By Jessica Kwong The Orange County Register
WWR Article Summary (tl;dr) An eight-week class in Santa Ana is aimed at helping Mexicans start their own businesses. The "Emprendedoras" class has taken on new meaning for one graduate who has since started a nonprofit to connect youth and adults released from prison to work at her catering company.
The Consulate of Mexico in Santa Ana launched its Emprendedoras class on entrepreneurship more than a year ago, but it's taken on a new meaning for one woman in the first graduating class since Donald Trump assumed the presidency.
Fabiola Lua, 40, of Santa Ana is a single mother of four but not a victim of domestic violence, as are most participants in the eight-week class aimed at helping Mexicans start their own businesses.
Lua already had her own business from home, Ricos Tacos, preparing Mexican food and decorations for fiestas, but her permits were no longer valid and one customer used that as a reason not to pay her $800 for a job.
Through the Emprendedoras (entrepreneurs) class, Lua registered for permits but also got paperwork in place for something beyond the requirement -- starting a nonprofit to connect youth and adults released from prison to work at her catering company.
Her motivation, in part, was Trump's rhetoric that Mexicans are "criminals," "rapists" and "bad hombres," she said.
"That fueled me to show in some manner that that's not the case," Lua said in Spanish after receiving her diploma at the program graduation Thursday. "We are people who work hard, we're emprendedoras. We came here to work."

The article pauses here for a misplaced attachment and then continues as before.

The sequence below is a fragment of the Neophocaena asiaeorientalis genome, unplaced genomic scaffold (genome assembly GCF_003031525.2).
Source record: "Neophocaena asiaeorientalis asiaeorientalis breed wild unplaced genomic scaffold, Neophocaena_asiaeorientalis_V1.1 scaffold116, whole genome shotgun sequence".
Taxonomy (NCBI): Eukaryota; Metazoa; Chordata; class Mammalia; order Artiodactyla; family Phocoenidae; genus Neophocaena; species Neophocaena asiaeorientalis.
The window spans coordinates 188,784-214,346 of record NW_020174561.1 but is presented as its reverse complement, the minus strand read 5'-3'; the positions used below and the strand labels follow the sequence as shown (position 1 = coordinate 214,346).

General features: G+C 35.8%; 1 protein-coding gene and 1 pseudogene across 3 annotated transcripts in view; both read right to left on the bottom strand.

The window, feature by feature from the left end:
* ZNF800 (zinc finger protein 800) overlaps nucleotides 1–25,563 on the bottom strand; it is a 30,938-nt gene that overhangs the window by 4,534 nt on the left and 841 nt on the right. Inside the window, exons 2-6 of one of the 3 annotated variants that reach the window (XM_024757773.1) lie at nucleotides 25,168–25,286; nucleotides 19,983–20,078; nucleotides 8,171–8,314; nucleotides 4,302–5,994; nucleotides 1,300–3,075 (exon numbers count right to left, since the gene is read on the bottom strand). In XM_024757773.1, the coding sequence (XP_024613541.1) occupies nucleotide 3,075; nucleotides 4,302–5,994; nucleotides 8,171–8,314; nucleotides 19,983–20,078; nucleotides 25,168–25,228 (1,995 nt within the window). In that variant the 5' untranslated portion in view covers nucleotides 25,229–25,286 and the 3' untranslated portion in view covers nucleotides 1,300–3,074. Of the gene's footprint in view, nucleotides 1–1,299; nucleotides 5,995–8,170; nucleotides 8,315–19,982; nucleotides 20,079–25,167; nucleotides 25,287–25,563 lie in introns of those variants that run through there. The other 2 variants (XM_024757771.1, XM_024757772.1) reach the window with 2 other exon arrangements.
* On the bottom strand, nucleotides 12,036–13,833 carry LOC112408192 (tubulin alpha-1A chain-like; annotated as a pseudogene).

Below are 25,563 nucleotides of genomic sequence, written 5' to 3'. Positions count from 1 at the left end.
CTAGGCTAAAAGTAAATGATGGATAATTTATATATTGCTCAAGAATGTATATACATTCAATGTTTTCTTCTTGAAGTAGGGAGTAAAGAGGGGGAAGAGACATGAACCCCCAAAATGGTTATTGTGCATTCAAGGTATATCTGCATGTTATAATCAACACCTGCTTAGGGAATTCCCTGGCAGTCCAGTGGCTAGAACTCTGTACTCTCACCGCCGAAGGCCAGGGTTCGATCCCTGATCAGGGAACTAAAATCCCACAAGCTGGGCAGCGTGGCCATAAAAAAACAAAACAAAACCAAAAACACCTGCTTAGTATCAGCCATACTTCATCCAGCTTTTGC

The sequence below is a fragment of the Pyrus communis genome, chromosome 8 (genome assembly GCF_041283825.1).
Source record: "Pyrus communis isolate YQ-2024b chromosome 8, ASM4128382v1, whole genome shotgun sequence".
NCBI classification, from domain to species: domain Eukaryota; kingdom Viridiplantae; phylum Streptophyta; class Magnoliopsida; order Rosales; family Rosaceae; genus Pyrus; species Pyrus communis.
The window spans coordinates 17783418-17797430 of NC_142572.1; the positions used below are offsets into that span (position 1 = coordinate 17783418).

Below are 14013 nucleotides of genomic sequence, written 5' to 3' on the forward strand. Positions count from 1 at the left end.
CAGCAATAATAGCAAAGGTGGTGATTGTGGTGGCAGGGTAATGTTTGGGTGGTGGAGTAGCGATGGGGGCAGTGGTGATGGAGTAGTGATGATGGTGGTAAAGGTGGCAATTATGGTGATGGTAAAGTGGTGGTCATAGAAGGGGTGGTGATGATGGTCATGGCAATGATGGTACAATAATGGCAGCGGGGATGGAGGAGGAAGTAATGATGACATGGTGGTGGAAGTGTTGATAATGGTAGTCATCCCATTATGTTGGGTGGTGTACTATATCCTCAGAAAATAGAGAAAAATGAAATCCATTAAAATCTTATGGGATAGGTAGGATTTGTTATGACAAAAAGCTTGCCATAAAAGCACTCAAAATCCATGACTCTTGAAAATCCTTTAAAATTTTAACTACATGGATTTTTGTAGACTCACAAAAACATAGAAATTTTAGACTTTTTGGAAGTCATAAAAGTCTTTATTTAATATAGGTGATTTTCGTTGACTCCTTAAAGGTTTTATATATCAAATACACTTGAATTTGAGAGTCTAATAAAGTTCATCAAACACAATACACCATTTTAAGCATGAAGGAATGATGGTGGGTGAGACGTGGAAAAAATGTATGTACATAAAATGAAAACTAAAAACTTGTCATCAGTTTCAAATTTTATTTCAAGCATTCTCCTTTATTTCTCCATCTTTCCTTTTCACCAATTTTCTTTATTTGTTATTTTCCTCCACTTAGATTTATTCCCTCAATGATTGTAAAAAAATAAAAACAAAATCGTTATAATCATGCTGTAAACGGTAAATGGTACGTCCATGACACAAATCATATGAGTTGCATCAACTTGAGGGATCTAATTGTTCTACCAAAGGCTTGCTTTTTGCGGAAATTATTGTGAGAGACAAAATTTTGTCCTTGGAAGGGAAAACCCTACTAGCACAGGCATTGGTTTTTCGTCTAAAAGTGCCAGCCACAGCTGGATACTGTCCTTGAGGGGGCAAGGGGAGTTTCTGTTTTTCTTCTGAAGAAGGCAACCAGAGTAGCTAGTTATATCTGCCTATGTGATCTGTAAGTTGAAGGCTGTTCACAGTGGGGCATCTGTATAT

Lua was the only student of the 13 women and five men in the fourth-generation Emprendedoras class who's pursuing a nonprofit, said Monica Robles, the teacher and a leadership coach for The John Maxwell Team, which offers an entrepreneur certification program.
Other graduates showcased their businesses -- from Mexican food to desserts to clothing and purses -- during the graduation reception at the Orange County Hispanic Chamber of Commerce. T he new graduates join the 25 million Latino workers who contribute to the U.S. economy each year, Consul of Mexico Mario Cuevas Zamora said.
"This is showing that people who pursue a better life can achieve one," he said. "No one can deny the importance of us Latinos." Robles said more nonprofits like the one Lua is in the process of starting are needed in the community.
"What she brings to the society is something that we don't think about -- that people who go to prison for whatever reason, come out and need help," Robles said. "She does it from her heart and she doesn't know them."
Lua said she also got inspiration for her nonprofit through the restorative justice approach, which focuses on rehabilitation of criminal offenders and their integration back into society. She wants to put people being released from prison to work cooking and baking.
The nonprofit, which has yet to be named, has the support of immigrants rights group Resilience OC. It will be housed in the same building where Lua runs her catering business, she said.
"There are many places that say you need experience or you need to know how to do something and many people don't, and they end up in jail again," she said. "So they have a new outlook in life."